Be Careful Of The Small Print–After Initial Rejection, Zoners Approve Hartford HealthCare’s Neon Sign For St. V’s

In golf it’s called a mulligan, a second chance at a good shot. Sometimes they come when your playing partners aren’t looking. Place a ball and hit it again. Preen a smile.

Last fall in an OIB commentary, retired Superior Court Judge Carmen Lopez shined a light on Hartford HealthCare’s land use maneuvering to “install a garish eight (8) foot” illuminated sign on the roof of its property St. Vincent’s Medical Center located in the middle of residential North End. Neighbors opposed the application and zoners agreed.

Then, something happened, as noted by Lopez in an update on the issue, “a change in the applicable regulations was made.” This time it passed quietly while no one was looking.

From Judge Lopez:

“Eternal Vigilance is the Price of Liberty” declared Thomas Jefferson.

Although it has not been confirmed that Thomas Jefferson uttered these words, it is certainly a well–known concept in our American Democracy. Prominent on our list of American values is liberty and freedom. We expect our government to protect the values we consider inherent to our representative democracy.

The eternal truth of the maxim attributed to our third president, was brought home to me, at a recent meeting of the Planning and Zoning Commission of the City of Bridgeport.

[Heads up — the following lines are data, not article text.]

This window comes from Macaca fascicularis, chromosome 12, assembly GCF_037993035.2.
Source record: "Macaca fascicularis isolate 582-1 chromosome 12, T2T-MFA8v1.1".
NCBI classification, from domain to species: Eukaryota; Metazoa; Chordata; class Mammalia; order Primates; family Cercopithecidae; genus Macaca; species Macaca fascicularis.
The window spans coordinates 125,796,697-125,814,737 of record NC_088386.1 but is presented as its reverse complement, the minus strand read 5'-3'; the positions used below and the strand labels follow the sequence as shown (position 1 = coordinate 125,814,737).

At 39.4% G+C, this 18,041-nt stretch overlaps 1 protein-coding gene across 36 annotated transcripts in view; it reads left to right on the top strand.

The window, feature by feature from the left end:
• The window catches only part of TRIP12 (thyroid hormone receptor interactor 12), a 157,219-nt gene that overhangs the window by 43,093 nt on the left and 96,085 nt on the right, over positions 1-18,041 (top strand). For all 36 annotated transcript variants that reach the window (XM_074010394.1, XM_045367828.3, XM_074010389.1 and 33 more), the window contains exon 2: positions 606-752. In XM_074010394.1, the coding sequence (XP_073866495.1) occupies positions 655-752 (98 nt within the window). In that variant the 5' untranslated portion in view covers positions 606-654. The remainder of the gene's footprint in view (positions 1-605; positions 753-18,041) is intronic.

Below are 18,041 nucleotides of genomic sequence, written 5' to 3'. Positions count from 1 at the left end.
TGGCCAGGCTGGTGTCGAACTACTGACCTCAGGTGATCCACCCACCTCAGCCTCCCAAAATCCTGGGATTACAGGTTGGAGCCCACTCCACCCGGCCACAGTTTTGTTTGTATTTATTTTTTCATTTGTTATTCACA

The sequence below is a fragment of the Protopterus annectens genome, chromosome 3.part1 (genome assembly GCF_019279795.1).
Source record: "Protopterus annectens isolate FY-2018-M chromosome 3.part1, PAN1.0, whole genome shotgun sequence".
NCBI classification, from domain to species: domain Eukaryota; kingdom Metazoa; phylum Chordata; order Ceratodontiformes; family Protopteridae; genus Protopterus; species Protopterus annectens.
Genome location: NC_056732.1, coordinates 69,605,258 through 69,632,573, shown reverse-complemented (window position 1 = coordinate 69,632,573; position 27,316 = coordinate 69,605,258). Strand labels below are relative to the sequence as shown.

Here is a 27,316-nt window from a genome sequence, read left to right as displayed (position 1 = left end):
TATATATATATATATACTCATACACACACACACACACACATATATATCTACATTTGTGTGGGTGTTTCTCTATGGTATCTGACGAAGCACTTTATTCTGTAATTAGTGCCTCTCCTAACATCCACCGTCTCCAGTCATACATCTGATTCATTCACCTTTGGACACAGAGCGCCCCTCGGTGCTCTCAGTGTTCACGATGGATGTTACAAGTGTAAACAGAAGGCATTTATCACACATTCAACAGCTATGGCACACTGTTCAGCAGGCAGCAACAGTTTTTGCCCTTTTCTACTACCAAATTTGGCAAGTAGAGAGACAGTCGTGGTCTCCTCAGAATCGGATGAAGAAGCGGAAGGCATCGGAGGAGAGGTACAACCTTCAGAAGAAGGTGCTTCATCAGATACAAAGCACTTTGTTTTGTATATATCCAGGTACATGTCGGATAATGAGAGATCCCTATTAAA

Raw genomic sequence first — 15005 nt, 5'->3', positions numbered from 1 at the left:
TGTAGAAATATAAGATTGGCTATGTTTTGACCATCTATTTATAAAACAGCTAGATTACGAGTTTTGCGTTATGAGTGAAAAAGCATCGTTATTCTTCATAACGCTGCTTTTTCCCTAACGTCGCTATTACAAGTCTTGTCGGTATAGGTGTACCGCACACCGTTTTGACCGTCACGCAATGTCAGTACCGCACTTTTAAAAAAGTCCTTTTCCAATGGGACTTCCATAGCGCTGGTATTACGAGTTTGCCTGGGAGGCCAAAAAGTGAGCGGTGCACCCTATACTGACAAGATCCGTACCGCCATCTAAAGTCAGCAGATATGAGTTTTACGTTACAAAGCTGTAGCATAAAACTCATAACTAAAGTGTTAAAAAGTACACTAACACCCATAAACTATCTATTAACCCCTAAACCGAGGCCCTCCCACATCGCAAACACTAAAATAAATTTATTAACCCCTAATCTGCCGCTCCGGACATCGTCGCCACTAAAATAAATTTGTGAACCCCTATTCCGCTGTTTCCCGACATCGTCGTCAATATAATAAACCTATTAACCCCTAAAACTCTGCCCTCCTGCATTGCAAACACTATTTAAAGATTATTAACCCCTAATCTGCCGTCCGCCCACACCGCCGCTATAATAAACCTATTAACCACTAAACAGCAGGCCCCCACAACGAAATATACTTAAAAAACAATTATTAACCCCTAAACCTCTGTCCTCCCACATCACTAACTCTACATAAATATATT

Had I been vigilant, I would not have been caught by surprise!

The fact that a well-heeled applicant represented by a lawyer familiar with the workings of Bridgeport’s Zoning boards engaged in a pattern of advocacy that has become all too familiar in the city of Bridgeport, did not assuage my disappointment.

As has been reported and covered by Lennie Grimaldi in Only in Bridgeport, the Hartford Health Care Corporation has been attempting to place a large illuminated sign on the roof of St. Vincent’s Hospital, located in the middle of a residential neighborhood in the North End of Bridgeport.

At the time of the first public hearing (held on June 28, 2021), Hartford Healthcare sought a special permit to permit the placement of the sign. Objection was raised by neighbors and members of the City Council. The Planning and Zoning Commission itself raised questions about the recent changes in signage regulations that may impact this application. The matter was continued.

After a series of continuances, the matter was finally heard on October 25, 2021. This time, in addition to the special permit application, a text amendment was also requested. The Commission denied the request for the text amendment, making the petition for the sign moot. Chairman Riley correctly labeled the application, an attempt at spot zoning.

So, savoring a victory for the people, the matter was put to rest.

But, lo and behold, like a phoenix, it rose from the ashes. While no one was looking, the matter reappeared on the P & Z’s agenda for the zoom meeting scheduled for February 28, 2022, after a change in the applicable regulations was made by the Planning and Zoning Commission in November 2021. The February 28th meeting included a number of controversial matters that generated much public interest, especially from the Black Rock neighborhood.